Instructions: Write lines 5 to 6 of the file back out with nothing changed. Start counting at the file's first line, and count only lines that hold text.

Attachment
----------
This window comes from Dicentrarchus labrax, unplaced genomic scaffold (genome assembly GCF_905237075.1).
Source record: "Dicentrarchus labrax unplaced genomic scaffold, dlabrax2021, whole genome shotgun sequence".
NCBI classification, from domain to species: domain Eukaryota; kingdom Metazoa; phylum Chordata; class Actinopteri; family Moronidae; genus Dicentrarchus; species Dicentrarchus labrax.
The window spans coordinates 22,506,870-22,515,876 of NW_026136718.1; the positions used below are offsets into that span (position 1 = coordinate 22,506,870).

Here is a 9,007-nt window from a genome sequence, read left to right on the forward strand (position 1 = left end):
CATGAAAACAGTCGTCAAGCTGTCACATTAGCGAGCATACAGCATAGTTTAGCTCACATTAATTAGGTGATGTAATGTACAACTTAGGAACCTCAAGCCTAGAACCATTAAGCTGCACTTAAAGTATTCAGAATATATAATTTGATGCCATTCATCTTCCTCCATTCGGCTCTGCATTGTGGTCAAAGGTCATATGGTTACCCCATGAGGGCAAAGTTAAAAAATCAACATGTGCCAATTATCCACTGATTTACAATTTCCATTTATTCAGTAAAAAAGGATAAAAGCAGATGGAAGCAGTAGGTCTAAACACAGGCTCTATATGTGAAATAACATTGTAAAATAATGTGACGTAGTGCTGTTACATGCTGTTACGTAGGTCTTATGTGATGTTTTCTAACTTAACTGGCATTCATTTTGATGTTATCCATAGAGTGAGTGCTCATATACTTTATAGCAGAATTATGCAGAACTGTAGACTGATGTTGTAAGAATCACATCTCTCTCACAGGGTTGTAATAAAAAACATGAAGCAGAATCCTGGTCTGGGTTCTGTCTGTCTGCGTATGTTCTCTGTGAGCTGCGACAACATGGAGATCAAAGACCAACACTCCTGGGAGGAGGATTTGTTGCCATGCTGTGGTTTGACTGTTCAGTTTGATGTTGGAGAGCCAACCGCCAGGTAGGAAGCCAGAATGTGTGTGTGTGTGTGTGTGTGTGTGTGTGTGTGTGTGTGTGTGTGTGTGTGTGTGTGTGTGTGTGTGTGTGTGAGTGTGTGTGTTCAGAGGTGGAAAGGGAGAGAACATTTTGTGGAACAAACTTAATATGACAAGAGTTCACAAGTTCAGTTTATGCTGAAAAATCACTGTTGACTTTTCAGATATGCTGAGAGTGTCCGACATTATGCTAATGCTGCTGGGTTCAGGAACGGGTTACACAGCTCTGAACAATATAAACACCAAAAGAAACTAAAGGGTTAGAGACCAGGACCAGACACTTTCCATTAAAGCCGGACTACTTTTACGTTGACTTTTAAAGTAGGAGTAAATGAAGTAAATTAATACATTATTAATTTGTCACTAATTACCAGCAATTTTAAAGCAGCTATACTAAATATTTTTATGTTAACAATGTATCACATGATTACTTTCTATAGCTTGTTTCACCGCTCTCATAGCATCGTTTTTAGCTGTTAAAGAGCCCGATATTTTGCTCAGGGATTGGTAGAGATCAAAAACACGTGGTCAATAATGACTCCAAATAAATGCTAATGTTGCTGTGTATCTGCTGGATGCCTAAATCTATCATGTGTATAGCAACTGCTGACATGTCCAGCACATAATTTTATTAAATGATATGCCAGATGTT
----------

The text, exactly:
Here is a 9,007-nt window from a genome sequence, read left to right on the forward strand (position 1 = left end):
CATGAAAACAGTCGTCAAGCTGTCACATTAGCGAGCATACAGCATAGTTTAGCTCACATTAATTAGGTGATGTAATGTACAACTTAGGAACCTCAAGCCTAGAACCATTAAGCTGCACTTAAAGTATTCAGAATATATAATTTGATGCCATTCATCTTCCTCCATTCGGCTCTGCATTGTGGTCAAAGGTCATATGGTTACCCCATGAGGGCAAAGTTAAAAAATCAACATGTGCCAATTATCCACTGATTTACAATTTCCATTTATTCAGTAAAAAAGGATAAAAGCAGATGGAAGCAGTAGGTCTAAACACAGGCTCTATATGTGAAATAACATTGTAAAATAATGTGACGTAGTGCTGTTACATGCTGTTACGTAGGTCTTATGTGATGTTTTCTAACTTAACTGGCATTCATTTTGATGTTATCCATAGAGTGAGTGCTCATATACTTTATAGCAGAATTATGCAGAACTGTAGACTGATGTTGTAAGAATCACATCTCTCTCACAGGGTTGTAATAAAAAACATGAAGCAGAATCCTGGTCTGGGTTCTGTCTGTCTGCGTATGTTCTCTGTGAGCTGCGACAACATGGAGATCAAAGACCAACACTCCTGGGAGGAGGATTTGTTGCCATGCTGTGGTTTGACTGTTCAGTTTGATGTTGGAGAGCCAACCGCCAGGTAGGAAGCCAGAATGTGTGTGTGTGTGTGTGTGTGTGTGTGTGTGTGTGTGTGTGTGTGTGTGTGTGTGTGTGTGTGTGTGTGTGTGAGTGTGTGTGTTCAGAGGTGGAAAGGGAGAGAACATTTTGTGGAACAAACTTAATATGACAAGAGTTCACAAGTTCAGTTTATGCTGAAAAATCACTGTTGACTTTTCAGATATGCTGAGAGTGTCCGACATTATGCTAATGCTGCTGGGTTCAGGAACGGGTTACACAGCTCTGAACAATATAAACACCAAAAGAAACTAAAGGGTTAGAGACCAGGACCAGACACTTTCCATTAAAGCCGGACTACTTTTACGTTGACTTTTAAAGTAGGAGTAAATGAAGTAAATTAATACATTATTAATTTGTCACTAATTACCAGCAATTTTAAAGCAGCTATACTAAATATTTTTATGTTAACAATGTATCACATGATTACTTTCTATAGCTTGTTTCACCGCTCTCATAGCATCGTTTTTAGCTGTTAAAGAGCCCGATATTTTGCTCAGGGATTGGTAGAGATCAAAAACACGTGGTCAATAATGACTCCAAATAAATGCTAATGTTGCTGTGTATCTGCTGGATGCCTAAATCTATCATGTGTATAGCAACTGCTGACATGTCCAGCACATAATTTTATTAAATGATATGCCAGATGTT